Lee C. Buchheit (Cleary Gottlieb Steen & Hamilton LLP)
The pari passu fallacy, first uncloaked in 2000, posits that when a sovereign borrower promises to maintain the equal ranking of a debt with the borrower’s other senior indebtedness, it thereby implicitly promises to pay all of those debts on a ratable basis. In its 18-year life span, the fallacy has caused considerable mischief in the sovereign debt market. It even prompted a wholesale change in the drafting of the pari passu clause in sovereign bonds expressly to disavow the ratable payment interpretation of the provision. Recent decisions of the US federal courts in New York have clarified the circumstances in which a sovereign borrower will be held to breach, and just as importantly when it will be held not to breach, a contractual pari passu undertaking. These cases confirm that a sovereign borrower will not breach a pari passu covenant merely by paying one creditor while not paying another, equally ranking, lender.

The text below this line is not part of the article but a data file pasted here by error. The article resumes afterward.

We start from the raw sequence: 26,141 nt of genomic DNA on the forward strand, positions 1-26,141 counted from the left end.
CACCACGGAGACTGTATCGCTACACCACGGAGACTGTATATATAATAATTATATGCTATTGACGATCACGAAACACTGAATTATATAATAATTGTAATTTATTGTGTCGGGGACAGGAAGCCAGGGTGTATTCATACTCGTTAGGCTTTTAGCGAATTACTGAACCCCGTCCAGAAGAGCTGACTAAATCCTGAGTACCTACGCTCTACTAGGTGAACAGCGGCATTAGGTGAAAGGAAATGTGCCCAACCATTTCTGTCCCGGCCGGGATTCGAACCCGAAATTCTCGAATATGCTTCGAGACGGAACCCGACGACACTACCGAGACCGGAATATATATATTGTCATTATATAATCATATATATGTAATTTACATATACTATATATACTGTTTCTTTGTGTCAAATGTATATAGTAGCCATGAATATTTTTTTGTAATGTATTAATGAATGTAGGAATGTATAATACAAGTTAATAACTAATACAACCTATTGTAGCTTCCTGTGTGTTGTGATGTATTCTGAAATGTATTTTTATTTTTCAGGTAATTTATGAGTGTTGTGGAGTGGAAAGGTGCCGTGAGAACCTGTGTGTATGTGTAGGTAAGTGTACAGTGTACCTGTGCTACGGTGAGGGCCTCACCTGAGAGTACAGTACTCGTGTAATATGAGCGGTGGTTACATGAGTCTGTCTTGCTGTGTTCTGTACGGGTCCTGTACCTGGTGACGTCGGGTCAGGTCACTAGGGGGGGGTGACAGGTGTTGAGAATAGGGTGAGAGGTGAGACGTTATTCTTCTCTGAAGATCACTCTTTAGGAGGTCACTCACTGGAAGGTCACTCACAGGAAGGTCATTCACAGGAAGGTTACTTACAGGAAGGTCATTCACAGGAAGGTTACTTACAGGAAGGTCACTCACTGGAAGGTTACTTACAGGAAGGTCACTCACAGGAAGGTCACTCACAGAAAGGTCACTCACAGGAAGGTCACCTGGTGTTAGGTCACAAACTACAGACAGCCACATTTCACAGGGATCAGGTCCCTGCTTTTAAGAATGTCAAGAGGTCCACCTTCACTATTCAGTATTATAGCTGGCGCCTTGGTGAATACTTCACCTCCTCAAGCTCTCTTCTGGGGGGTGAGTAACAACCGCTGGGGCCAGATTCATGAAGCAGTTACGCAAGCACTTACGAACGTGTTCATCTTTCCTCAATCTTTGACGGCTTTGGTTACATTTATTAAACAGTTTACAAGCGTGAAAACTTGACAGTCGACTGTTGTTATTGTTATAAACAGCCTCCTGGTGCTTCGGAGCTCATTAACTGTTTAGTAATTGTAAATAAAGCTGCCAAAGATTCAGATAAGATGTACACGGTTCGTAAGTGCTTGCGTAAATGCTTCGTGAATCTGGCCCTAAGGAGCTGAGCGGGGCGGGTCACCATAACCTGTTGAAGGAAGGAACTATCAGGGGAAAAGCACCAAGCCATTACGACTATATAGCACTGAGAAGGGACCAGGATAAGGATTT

The full paper can be found here.